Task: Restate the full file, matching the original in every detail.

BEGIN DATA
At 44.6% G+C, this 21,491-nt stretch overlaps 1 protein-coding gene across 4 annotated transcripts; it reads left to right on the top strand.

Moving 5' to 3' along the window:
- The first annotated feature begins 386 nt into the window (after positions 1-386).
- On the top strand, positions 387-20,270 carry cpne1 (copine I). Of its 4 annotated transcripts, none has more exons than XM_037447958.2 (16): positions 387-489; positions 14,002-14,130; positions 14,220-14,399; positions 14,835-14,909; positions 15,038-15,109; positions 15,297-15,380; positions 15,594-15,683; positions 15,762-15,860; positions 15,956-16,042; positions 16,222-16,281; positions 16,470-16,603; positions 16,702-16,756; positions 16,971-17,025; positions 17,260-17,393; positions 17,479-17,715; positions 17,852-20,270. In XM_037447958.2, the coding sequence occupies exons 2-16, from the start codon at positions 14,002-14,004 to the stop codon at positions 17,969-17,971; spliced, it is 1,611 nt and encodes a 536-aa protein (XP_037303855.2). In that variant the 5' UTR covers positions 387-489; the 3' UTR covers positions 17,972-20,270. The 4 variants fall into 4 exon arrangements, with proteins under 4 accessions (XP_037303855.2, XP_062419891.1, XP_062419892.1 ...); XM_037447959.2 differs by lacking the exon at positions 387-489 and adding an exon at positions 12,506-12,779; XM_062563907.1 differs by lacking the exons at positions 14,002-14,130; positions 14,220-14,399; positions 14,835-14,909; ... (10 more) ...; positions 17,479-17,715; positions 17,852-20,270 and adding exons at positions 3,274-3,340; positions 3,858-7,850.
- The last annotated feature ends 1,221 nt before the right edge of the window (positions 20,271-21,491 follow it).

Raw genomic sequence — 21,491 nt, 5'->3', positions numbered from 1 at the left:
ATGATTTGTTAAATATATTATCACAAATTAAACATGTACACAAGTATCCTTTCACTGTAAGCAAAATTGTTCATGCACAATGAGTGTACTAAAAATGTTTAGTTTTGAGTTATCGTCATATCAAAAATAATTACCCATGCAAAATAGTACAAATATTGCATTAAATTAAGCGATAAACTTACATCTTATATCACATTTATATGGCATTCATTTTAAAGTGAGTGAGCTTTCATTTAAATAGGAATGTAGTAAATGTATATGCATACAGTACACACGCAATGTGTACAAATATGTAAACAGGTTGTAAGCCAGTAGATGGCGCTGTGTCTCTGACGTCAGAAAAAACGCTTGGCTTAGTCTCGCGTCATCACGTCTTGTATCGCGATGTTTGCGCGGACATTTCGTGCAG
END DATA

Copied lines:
At 44.6% G+C, this 21,491-nt stretch overlaps 1 protein-coding gene across 4 annotated transcripts; it reads left to right on the top strand.

Moving 5' to 3' along the window:
- The first annotated feature begins 386 nt into the window (after positions 1-386).
- On the top strand, positions 387-20,270 carry cpne1 (copine I). Of its 4 annotated transcripts, none has more exons than XM_037447958.2 (16): positions 387-489; positions 14,002-14,130; positions 14,220-14,399; positions 14,835-14,909; positions 15,038-15,109; positions 15,297-15,380; positions 15,594-15,683; positions 15,762-15,860; positions 15,956-16,042; positions 16,222-16,281; positions 16,470-16,603; positions 16,702-16,756; positions 16,971-17,025; positions 17,260-17,393; positions 17,479-17,715; positions 17,852-20,270. In XM_037447958.2, the coding sequence occupies exons 2-16, from the start codon at positions 14,002-14,004 to the stop codon at positions 17,969-17,971; spliced, it is 1,611 nt and encodes a 536-aa protein (XP_037303855.2). In that variant the 5' UTR covers positions 387-489; the 3' UTR covers positions 17,972-20,270. The 4 variants fall into 4 exon arrangements, with proteins under 4 accessions (XP_037303855.2, XP_062419891.1, XP_062419892.1 ...); XM_037447959.2 differs by lacking the exon at positions 387-489 and adding an exon at positions 12,506-12,779; XM_062563907.1 differs by lacking the exons at positions 14,002-14,130; positions 14,220-14,399; positions 14,835-14,909; ... (10 more) ...; positions 17,479-17,715; positions 17,852-20,270 and adding exons at positions 3,274-3,340; positions 3,858-7,850.
- The last annotated feature ends 1,221 nt before the right edge of the window (positions 20,271-21,491 follow it).

Raw genomic sequence — 21,491 nt, 5'->3', positions numbered from 1 at the left:
ATGATTTGTTAAATATATTATCACAAATTAAACATGTACACAAGTATCCTTTCACTGTAAGCAAAATTGTTCATGCACAATGAGTGTACTAAAAATGTTTAGTTTTGAGTTATCGTCATATCAAAAATAATTACCCATGCAAAATAGTACAAATATTGCATTAAATTAAGCGATAAACTTACATCTTATATCACATTTATATGGCATTCATTTTAAAGTGAGTGAGCTTTCATTTAAATAGGAATGTAGTAAATGTATATGCATACAGTACACACGCAATGTGTACAAATATGTAAACAGGTTGTAAGCCAGTAGATGGCGCTGTGTCTCTGACGTCAGAAAAAACGCTTGGCTTAGTCTCGCGTCATCACGTCTTGTATCGCGATGTTTGCGCGGACATTTCGTGCAG